I’m here to tell you that I don’t like the word block. It’s scary. That word suggests that I’m all blocked up and words can’t come out of me. OMG! I can’t even imagine such a thing. I’m not just a writer but also a talker. Words are my thing.
I believe all writers get stuck. Yes, they reach a place either before they begin that novel or somewhere in the middle (that’s usually where it happens to me) where they’re not sure what to do next. The word is stuck and it’s temporary.
I also believe that no matter who you are at some point you run out of “writing” steam. No, JD Salinger didn’t run out of steam after writing A Catcher in the Rye. He just decided not to publish anymore. Apparently he’s been writing like a fend since his first book. Why he doesn’t want to publish what he’s written is his business. Margaret Mitchell didn’t publish anything else after Gone with the Wind. Why? Maybe it had something to do with her sick husband. They worked very much as a team to create Gone with the Wind. Just maybe? As for most people, we often have more than one book in us. I’m not sure we have twenty because after a while all of them begin to sound the same. The character, the plots, the twists are redundant from previous works (I’m sorry Agatha Christie, but it’s true). Is that writer’s block? No, that’s the natural progress of people trying to do too much of the same thing.
Here are my suggestions for writers who might be stuck. This applies to those writers who aren’t writing their twentieth mystery, but to those still working on their fourth or fifth story:
- If you get stuck, do something really different. Go at the story backwards or upside down. See where that takes you. At least you’ll be writing even if you never use what you wrote.
- If you get stuck in the middle of a story, add a new character. Okay, I hear you screaming: “No! We aren’t supposed to add characters in the middle of the book!” I say add the character and allow that character to get you writing again. You can always insert him or her earlier in your next revision or save him for your next book.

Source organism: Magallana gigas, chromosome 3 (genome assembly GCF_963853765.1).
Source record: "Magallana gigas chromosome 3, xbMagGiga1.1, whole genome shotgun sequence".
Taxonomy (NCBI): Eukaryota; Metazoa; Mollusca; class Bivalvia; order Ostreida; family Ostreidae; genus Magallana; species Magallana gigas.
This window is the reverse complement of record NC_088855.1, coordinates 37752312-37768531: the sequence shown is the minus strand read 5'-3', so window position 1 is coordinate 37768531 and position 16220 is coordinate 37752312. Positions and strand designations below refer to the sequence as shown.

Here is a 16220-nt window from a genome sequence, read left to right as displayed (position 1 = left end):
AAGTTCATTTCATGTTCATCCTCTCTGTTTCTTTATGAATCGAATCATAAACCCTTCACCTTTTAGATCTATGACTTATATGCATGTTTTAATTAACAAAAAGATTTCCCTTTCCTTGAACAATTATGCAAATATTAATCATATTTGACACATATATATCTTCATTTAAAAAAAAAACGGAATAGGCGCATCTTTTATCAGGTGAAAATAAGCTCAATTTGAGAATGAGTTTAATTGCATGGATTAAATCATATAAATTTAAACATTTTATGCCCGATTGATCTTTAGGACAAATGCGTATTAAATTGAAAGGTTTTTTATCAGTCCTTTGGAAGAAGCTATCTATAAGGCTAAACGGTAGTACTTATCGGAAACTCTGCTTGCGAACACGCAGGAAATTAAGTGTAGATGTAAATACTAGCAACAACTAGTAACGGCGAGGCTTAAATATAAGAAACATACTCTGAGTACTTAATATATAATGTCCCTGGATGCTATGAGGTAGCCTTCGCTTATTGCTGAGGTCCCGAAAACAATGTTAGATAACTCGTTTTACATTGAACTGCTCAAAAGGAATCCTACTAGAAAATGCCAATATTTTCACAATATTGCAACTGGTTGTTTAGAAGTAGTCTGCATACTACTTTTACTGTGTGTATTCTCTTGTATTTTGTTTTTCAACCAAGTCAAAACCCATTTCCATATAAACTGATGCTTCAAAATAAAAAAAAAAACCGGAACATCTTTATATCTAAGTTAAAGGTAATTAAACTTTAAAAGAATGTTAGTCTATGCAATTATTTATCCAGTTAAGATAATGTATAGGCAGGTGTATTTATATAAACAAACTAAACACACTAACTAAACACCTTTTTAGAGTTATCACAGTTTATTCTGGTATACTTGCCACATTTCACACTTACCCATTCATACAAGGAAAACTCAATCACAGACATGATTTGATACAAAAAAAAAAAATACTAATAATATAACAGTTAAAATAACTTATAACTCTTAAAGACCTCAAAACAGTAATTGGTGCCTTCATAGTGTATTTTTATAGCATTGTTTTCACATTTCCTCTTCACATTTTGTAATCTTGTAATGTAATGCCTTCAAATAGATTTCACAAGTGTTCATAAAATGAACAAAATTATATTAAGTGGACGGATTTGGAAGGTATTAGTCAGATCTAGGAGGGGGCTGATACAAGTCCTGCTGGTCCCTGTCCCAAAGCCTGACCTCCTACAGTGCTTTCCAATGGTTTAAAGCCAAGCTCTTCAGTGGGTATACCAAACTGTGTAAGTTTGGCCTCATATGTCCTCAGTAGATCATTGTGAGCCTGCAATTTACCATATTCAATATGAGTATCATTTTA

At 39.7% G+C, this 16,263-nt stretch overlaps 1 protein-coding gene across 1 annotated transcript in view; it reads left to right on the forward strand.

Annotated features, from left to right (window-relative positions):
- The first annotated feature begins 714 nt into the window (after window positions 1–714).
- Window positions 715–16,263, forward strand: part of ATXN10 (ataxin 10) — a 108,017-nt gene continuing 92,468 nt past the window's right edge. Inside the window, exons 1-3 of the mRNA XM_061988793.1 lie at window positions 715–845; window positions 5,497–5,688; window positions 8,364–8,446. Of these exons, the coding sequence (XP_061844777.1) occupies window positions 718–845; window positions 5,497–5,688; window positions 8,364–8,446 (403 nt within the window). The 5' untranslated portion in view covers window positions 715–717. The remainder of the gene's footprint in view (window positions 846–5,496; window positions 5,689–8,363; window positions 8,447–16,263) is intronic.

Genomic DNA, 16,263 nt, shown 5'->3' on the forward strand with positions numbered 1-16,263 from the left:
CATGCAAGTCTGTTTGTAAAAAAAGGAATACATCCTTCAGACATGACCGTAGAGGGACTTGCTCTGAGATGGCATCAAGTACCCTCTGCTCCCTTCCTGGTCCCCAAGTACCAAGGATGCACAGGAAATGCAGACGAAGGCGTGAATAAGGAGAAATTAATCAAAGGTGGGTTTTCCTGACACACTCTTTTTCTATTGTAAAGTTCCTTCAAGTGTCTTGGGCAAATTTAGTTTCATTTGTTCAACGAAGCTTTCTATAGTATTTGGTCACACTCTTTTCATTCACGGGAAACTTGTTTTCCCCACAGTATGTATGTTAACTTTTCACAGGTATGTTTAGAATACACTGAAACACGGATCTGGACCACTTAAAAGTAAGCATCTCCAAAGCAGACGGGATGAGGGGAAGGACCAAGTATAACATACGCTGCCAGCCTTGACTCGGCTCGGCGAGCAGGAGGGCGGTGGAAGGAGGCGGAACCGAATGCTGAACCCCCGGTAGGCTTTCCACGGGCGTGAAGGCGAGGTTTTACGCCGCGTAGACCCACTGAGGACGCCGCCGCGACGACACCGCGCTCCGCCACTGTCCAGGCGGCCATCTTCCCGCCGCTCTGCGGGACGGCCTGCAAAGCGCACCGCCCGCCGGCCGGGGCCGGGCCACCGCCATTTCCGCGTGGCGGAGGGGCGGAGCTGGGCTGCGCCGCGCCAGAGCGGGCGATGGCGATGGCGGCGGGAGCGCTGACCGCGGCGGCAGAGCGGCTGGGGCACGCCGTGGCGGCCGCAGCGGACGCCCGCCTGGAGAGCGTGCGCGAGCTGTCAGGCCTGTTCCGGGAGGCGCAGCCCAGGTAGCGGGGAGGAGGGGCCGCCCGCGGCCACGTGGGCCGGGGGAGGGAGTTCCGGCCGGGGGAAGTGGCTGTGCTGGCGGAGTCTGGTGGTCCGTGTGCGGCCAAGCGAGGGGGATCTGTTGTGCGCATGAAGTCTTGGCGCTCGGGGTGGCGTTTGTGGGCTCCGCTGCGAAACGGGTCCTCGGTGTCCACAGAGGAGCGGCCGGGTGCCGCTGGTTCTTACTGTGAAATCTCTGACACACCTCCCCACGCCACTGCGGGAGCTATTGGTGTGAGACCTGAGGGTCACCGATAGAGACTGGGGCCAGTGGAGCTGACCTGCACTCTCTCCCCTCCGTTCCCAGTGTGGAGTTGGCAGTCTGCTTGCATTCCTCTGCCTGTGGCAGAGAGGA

- If you get stuck on a plot point, get away from the story. Go do something like run a marathon, swim a mile, walk in the woods, go to dinner with your spouse. Anything that gets your mind off the story. When you come back, trust me, you’ll have a Eureka moment.
Here are my suggestions for writers who have written a zillion books and they all start to sound the same:
- Keep doing it for the bucks. Okay, who’d ever tell you not to keep writing if people still want to read your books? Not me!
- Write something you’ve never tried to write before–a screen play, a poem. a TV ad. Anything that will get you out of the rut. The best writers move out of their genres. They do that so they can stay fresh. Later when they go back to their genres, the books are exciting, new, different, better. What they wrote out of their genre might not be as good, but who cares, writing it helped them move to that next level.
- Start a blog for writers (we’d love that) and get motivated again!
Nope, in my opinion there’s no such thing as writer’s block. But writers do get stuck and for good reasons.
Check out this short video blog where I talk about my experiences with Writer’s Block.
Jo Ann Wentzel says
All great ideas- thank you. I decided to write in many genres. Hoping someone may read me under a different one . I like the challenge of the variety.
Joan Curtis says
Good for you, Jo Ann. Indeed writing in different genres is not easy. But, it will certainly keep you fresh.